N.E.’s Six Governors Get Pushback On Energy Plan
Environmentalists say more pipelines and power lines aren’t the answer. They want to know why energy efficiency and renewables aren’t part of the "closed” discussions.
June 25, 2014
Environmentalists across New England are stepping up criticism of an effort led by the region’s six governors to build high-capacity power lines and natural gas pipelines. Since a regional agreement was announced in January, pleas have escalated for more transparency and public say in deciding new ratepayer-funded energy projects.
Most recently, the Conservation Law Foundation (CLF) found that correspondences between the states and the New England States Committee on Electricity (NESCOE) have been done in private. According to a CLF, the documents show “not only outright hostility to conducting the planning process in the open, but also a troubling willingness on the part of state officials to take enormous risks with our money, our region’s energy progress and our climate.”
CLF says NESCOE documents reveal, among many apparent conflicts of interest, that much of the planning so far has been done in private with representatives from pipeline and utility companies. In one e-mail, three pipeline companies proposed helping structure contracts for new projects.
“Rather than relying on the region’s competitive markets, painstakingly created to avoid saddling the public with the results of uneconomic investment by energy companies, the governors are largely abandoning those markets in favor of their private deals to obligate billions in customer money,” the CLF report concluded.
NESCOE didn’t reply to ecoRI News’ requests for comment. But questions are mounting from groups such as the Berkshire Environmental Action Team and No Fracked Gas in Mass that oppose the 250-mile Northeast Expansion Project, from Wright, N.Y., to Dracut, being proposed by the Houston-based company Kinder Morgan. This section of the line would become part of the Tennessee Gas Pipeline Northeast Energy Direct Project, and would deliver high-pressure natural gas from fracking fields in Pennsylvania.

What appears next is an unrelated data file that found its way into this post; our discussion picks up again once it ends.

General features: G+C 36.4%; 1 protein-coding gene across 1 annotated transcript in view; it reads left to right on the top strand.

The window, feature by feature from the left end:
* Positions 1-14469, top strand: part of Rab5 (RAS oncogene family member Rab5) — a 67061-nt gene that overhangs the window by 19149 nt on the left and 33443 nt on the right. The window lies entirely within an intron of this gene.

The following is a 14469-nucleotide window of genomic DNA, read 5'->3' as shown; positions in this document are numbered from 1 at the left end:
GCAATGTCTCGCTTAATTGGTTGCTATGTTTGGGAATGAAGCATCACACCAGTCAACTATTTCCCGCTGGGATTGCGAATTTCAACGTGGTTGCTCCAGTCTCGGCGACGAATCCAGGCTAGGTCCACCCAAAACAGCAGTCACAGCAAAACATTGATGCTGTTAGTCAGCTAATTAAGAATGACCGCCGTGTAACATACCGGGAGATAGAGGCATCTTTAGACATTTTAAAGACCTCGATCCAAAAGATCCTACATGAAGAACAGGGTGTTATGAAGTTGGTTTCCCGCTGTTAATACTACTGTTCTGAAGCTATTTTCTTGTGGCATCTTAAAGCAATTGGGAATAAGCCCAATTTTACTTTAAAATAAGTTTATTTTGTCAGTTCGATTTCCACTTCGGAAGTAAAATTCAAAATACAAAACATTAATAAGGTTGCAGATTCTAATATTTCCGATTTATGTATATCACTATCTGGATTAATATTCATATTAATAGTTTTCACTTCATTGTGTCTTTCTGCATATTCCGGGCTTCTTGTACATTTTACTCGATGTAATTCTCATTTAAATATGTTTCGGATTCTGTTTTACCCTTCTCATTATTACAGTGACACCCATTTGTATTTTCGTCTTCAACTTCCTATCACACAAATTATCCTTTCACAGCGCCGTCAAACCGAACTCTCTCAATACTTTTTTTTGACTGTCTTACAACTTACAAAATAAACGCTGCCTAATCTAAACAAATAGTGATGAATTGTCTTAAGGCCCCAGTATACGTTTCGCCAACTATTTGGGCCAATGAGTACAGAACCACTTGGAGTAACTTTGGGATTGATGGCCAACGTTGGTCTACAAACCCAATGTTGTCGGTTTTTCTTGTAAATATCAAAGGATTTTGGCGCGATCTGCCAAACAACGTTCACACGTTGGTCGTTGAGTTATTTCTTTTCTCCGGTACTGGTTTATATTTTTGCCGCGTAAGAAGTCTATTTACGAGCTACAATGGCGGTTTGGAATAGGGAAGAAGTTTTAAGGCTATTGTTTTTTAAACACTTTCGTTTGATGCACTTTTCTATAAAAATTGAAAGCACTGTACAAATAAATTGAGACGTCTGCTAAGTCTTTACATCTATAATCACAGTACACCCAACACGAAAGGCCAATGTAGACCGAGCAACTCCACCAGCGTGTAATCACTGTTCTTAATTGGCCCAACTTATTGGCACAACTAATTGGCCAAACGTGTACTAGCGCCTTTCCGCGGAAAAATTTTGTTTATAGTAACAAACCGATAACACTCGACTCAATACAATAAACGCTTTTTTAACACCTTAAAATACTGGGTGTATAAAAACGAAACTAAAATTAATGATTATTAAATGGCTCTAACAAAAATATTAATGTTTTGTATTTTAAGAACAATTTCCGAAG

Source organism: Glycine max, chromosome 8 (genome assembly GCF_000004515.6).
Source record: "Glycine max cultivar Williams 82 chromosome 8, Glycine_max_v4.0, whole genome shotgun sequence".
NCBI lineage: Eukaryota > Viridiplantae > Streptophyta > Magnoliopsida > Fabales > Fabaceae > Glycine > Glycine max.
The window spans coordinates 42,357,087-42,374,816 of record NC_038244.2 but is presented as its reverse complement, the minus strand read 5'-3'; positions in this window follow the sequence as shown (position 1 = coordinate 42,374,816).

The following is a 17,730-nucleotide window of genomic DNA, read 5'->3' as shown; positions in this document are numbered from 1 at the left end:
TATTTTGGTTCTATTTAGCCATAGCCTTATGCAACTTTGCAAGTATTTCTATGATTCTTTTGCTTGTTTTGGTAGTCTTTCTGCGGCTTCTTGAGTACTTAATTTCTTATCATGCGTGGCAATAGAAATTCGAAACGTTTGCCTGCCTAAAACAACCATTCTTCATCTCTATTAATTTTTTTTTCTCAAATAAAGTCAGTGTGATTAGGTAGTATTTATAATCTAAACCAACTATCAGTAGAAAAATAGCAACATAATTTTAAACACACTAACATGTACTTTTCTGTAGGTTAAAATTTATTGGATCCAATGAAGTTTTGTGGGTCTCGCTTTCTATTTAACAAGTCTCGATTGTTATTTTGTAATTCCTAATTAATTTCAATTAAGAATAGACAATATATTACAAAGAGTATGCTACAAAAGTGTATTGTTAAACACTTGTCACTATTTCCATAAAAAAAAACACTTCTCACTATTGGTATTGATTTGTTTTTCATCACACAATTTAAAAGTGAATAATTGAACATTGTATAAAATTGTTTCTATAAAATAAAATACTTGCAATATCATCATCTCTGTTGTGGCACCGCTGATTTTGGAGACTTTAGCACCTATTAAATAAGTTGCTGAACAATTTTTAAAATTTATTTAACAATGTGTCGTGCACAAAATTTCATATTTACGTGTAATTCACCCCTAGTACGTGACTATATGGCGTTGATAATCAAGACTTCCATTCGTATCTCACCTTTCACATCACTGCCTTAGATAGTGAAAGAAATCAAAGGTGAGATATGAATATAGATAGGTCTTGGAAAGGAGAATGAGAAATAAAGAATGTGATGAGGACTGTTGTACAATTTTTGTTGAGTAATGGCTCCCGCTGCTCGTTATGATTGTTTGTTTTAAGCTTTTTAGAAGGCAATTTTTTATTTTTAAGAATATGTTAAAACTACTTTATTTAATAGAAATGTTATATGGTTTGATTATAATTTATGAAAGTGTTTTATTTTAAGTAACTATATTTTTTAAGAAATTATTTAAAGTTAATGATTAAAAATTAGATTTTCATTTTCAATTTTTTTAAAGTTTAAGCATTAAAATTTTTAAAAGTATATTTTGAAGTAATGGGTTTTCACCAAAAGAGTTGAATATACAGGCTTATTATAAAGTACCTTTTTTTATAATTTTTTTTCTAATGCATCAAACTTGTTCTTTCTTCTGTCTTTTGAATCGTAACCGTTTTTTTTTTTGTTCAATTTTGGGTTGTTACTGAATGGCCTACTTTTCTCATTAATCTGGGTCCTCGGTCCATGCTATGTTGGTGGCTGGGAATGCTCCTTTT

Opponents claim the proposed pipeline would threaten sensitive habitats and would emit high levels of greenhouse gases and other harmful emissions. They propose replacing the pipeline by expanding energy-efficiency programs and building more renewable-energy systems.
“The main thing they need to do is a study to see how we get from here to there without a natural gas pipeline,” said Jane Winn, executive director of the Berkshire Environmental Action Team.
In Rhode Island, the General Assembly recently passed the Affordable Clean Energy Securities Act, which empowers the Division of Public Utilities Commission to represent the state in the regional effort to build more natural gas pipelines and increase the capacity for those that already exist.
CLF and the Green Party of Rhode Island are seeking a public hearing to address the proposed expansion of the Algonquin natural gas pipeline. Houston-based Spectra energy owns the 61-year-old pipeline and plans to add about 30 miles of extensions and increase pressure to bring more natural gas from New Jersey to Boston. CLF and the Green Party are also urging the Rhode Island Department of Environmental Management (DEM) to review plans to boost the pressure and volume of gas at the pipeline’s compressor station in Burrillville.